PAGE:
With The Storm Chaser, I wanted to explore the dramatic and profound encounters that take place between humans and nature at its extremes; and the harmony that can be found therein. Storms have always held a mythical power over humankind, and the aim was for the film to have a mythical sensibility itself. Something thrilling, but also deeply psychological and meditative, crossing between the borders of fantasy and reality and drawing on the film noir, thriller and suspense genres.

Key to the vision of the film was to try and take the audience inside the storm and really immerse you in it as Thomas feels it.

Although The Storm Chaser is about an extreme athlete, I didn’t set out to make a sports film. In the media, extreme sports can sometimes feel like a battle between human and nature – risking death to secure the best photo or video clip, and thus come out the victor. But in The Storm Chaser I wanted to look at how, in the case of Thomas at least, this relationship between human and nature could perhaps be viewed as more dance than fight – a complex but harmonious choreography, mirroring the chaos we all navigate in our day-to-day lives. His goal wasn’t about victory, it was about experiencing a joyous moment – a moment that reflected life itself. As Thomas expresses in the film, it isn’t about “fighting the elements or going against the current, it’s about finding a way to play with it”.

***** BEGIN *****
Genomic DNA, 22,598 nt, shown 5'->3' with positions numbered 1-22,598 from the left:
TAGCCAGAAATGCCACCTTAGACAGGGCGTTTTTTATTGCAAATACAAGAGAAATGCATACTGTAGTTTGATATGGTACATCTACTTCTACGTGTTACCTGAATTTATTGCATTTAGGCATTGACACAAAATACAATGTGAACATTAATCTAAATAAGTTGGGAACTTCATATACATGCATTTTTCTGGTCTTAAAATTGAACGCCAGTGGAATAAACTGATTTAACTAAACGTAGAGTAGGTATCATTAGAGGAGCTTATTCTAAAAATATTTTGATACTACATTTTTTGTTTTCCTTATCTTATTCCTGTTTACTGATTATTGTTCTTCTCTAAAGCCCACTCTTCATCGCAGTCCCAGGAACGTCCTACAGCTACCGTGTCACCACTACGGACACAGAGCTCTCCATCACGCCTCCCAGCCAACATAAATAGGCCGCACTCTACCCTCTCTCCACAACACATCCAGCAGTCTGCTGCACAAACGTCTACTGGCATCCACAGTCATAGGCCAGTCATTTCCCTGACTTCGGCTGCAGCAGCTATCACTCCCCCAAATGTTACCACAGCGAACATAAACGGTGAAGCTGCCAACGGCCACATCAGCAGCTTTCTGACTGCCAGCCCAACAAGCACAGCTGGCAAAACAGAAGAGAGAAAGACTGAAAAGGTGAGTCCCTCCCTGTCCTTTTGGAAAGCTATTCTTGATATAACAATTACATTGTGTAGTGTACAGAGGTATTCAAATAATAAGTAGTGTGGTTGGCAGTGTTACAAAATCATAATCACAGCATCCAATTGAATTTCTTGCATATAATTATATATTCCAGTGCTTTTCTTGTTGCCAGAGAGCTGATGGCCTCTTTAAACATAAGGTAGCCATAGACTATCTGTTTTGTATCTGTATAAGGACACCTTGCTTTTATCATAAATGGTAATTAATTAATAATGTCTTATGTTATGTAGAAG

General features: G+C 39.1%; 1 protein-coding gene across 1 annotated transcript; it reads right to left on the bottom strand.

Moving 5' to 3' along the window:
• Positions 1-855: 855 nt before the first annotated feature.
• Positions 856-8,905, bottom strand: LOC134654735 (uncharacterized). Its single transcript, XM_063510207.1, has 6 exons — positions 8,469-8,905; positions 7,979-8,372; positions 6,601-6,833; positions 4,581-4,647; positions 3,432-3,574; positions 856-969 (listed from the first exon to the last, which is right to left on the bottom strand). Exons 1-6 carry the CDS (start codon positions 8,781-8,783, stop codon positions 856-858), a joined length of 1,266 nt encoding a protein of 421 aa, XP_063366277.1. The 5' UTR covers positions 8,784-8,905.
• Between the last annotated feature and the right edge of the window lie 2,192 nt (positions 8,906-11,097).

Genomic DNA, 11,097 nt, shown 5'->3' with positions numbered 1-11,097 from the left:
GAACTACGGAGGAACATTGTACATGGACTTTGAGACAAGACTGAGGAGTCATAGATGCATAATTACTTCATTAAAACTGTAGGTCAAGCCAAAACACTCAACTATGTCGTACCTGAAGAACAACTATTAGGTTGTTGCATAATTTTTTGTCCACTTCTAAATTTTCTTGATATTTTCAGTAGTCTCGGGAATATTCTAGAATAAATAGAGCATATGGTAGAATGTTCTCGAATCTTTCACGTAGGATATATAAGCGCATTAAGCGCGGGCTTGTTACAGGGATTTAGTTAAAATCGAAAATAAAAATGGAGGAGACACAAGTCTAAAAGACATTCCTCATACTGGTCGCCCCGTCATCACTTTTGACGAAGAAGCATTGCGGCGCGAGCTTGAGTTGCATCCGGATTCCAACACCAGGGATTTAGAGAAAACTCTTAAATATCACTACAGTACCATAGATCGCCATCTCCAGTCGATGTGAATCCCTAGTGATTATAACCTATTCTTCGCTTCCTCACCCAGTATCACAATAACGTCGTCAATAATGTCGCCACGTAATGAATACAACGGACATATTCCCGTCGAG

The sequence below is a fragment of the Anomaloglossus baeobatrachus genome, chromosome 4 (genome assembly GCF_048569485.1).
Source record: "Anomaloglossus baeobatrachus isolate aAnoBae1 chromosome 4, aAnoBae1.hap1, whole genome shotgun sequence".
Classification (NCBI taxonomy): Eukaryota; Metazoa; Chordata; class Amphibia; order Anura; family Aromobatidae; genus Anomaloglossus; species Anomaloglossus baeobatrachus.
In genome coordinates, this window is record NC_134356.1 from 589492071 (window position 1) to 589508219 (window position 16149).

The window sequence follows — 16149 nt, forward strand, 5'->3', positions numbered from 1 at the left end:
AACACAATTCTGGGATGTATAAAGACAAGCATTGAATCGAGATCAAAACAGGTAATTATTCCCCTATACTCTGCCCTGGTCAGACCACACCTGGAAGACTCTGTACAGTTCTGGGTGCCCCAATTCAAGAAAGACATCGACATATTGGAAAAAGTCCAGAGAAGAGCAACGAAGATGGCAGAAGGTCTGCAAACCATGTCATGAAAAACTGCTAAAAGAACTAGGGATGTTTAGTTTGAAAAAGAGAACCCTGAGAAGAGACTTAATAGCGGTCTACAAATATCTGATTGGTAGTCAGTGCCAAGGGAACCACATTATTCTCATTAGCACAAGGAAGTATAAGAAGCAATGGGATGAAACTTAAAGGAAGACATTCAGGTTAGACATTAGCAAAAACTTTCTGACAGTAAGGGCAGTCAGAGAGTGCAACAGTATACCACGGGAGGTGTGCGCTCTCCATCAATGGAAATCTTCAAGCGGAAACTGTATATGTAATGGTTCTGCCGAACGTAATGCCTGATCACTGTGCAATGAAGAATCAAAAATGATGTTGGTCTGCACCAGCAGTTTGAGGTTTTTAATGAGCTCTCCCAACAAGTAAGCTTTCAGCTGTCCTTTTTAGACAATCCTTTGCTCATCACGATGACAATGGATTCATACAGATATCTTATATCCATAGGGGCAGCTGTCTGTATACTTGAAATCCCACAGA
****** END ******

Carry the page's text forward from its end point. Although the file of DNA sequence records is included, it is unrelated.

How did the interview time with Thomas affect the framework and narrative you already had mapped out?

We spent several hours together discussing all manner of things, my aim being to try and find the truth of the film/who Thomas really was, and then sculpt the existing narrative around it. As an example – he talked a lot about this idea of not going out on a given day unless he feels totally comfortable with what he’s about to do “a deep feeling” as he says in the film. It was sort of a meditation on the various risks, and a chance to connect back with the idea of this being a deeply personal and psychological endeavour, rather than one for others or to further his career.